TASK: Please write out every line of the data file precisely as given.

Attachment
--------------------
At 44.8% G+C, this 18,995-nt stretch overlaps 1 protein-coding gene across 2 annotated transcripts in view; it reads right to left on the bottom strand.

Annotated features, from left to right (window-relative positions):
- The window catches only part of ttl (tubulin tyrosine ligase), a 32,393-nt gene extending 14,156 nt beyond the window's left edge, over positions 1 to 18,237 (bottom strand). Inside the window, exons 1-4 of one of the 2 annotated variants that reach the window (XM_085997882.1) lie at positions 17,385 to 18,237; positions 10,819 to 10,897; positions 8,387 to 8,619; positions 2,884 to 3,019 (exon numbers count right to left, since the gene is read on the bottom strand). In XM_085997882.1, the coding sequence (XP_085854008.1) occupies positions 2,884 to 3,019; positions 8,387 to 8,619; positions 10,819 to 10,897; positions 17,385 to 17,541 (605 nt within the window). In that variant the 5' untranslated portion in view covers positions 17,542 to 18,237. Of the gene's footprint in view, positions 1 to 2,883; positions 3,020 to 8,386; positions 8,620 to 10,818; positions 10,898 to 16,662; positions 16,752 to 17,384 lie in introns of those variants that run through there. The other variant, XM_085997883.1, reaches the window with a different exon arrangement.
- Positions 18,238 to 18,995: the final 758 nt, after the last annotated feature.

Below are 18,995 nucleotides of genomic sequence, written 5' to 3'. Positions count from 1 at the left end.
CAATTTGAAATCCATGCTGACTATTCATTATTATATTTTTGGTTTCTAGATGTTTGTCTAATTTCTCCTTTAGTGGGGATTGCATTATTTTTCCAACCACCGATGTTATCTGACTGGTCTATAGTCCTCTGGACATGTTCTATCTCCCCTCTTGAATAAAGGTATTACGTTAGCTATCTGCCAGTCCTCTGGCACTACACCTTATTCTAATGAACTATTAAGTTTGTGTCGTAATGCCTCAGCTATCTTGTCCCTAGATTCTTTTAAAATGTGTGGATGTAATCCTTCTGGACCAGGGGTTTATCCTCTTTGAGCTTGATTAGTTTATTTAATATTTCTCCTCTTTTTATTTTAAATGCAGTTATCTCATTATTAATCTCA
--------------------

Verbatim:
At 44.8% G+C, this 18,995-nt stretch overlaps 1 protein-coding gene across 2 annotated transcripts in view; it reads right to left on the bottom strand.

Annotated features, from left to right (window-relative positions):
- The window catches only part of ttl (tubulin tyrosine ligase), a 32,393-nt gene extending 14,156 nt beyond the window's left edge, over positions 1 to 18,237 (bottom strand). Inside the window, exons 1-4 of one of the 2 annotated variants that reach the window (XM_085997882.1) lie at positions 17,385 to 18,237; positions 10,819 to 10,897; positions 8,387 to 8,619; positions 2,884 to 3,019 (exon numbers count right to left, since the gene is read on the bottom strand). In XM_085997882.1, the coding sequence (XP_085854008.1) occupies positions 2,884 to 3,019; positions 8,387 to 8,619; positions 10,819 to 10,897; positions 17,385 to 17,541 (605 nt within the window). In that variant the 5' untranslated portion in view covers positions 17,542 to 18,237. Of the gene's footprint in view, positions 1 to 2,883; positions 3,020 to 8,386; positions 8,620 to 10,818; positions 10,898 to 16,662; positions 16,752 to 17,384 lie in introns of those variants that run through there. The other variant, XM_085997883.1, reaches the window with a different exon arrangement.
- Positions 18,238 to 18,995: the final 758 nt, after the last annotated feature.

Below are 18,995 nucleotides of genomic sequence, written 5' to 3'. Positions count from 1 at the left end.
CAATTTGAAATCCATGCTGACTATTCATTATTATATTTTTGGTTTCTAGATGTTTGTCTAATTTCTCCTTTAGTGGGGATTGCATTATTTTTCCAACCACCGATGTTATCTGACTGGTCTATAGTCCTCTGGACATGTTCTATCTCCCCTCTTGAATAAAGGTATTACGTTAGCTATCTGCCAGTCCTCTGGCACTACACCTTATTCTAATGAACTATTAAGTTTGTGTCGTAATGCCTCAGCTATCTTGTCCCTAGATTCTTTTAAAATGTGTGGATGTAATCCTTCTGGACCAGGGGTTTATCCTCTTTGAGCTTGATTAGTTTATTTAATATTTCTCCTCTTTTTATTTTAAATGCAGTTATCTCATTATTAATCTCA